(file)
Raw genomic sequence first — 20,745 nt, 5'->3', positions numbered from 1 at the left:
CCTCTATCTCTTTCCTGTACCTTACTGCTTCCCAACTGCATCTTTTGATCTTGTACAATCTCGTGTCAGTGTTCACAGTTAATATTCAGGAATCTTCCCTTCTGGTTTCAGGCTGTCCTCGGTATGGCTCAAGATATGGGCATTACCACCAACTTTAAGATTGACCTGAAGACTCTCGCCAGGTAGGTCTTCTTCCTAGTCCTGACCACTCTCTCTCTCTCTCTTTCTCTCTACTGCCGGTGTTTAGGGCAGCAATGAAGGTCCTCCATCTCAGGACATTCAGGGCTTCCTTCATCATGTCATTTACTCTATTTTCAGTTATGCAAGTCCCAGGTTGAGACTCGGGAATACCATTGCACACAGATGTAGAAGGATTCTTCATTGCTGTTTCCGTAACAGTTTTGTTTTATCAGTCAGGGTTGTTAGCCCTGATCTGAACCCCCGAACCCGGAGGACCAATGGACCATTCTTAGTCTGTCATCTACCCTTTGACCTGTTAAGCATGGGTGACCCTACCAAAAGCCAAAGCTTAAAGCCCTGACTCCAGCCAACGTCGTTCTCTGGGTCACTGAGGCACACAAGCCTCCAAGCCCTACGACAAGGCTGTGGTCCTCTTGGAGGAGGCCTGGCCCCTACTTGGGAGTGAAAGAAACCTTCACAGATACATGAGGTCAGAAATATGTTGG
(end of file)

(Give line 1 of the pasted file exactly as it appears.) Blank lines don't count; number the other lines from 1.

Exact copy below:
Raw genomic sequence first — 20,745 nt, 5'->3', positions numbered from 1 at the left: